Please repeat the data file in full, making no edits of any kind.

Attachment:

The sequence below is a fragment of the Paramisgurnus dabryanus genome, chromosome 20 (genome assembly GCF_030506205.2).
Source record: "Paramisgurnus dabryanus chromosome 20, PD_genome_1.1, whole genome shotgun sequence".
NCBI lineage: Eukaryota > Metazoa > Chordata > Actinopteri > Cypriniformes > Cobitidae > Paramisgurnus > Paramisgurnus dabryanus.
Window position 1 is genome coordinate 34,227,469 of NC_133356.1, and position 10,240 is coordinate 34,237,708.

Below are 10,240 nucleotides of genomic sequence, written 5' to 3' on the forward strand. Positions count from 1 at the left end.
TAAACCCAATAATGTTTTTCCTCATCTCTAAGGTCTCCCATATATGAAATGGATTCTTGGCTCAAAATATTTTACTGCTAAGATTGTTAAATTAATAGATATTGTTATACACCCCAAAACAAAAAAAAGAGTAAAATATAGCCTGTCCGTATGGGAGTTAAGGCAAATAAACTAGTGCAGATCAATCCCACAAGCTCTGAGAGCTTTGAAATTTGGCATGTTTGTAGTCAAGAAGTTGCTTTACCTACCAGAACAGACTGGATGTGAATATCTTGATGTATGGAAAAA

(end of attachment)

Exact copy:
The sequence below is a fragment of the Paramisgurnus dabryanus genome, chromosome 20 (genome assembly GCF_030506205.2).
Source record: "Paramisgurnus dabryanus chromosome 20, PD_genome_1.1, whole genome shotgun sequence".
NCBI lineage: Eukaryota > Metazoa > Chordata > Actinopteri > Cypriniformes > Cobitidae > Paramisgurnus > Paramisgurnus dabryanus.
Window position 1 is genome coordinate 34,227,469 of NC_133356.1, and position 10,240 is coordinate 34,237,708.

Below are 10,240 nucleotides of genomic sequence, written 5' to 3' on the forward strand. Positions count from 1 at the left end.
TAAACCCAATAATGTTTTTCCTCATCTCTAAGGTCTCCCATATATGAAATGGATTCTTGGCTCAAAATATTTTACTGCTAAGATTGTTAAATTAATAGATATTGTTATACACCCCAAAACAAAAAAAAGAGTAAAATATAGCCTGTCCGTATGGGAGTTAAGGCAAATAAACTAGTGCAGATCAATCCCACAAGCTCTGAGAGCTTTGAAATTTGGCATGTTTGTAGTCAAGAAGTTGCTTTACCTACCAGAACAGACTGGATGTGAATATCTTGATGTATGGAAAAA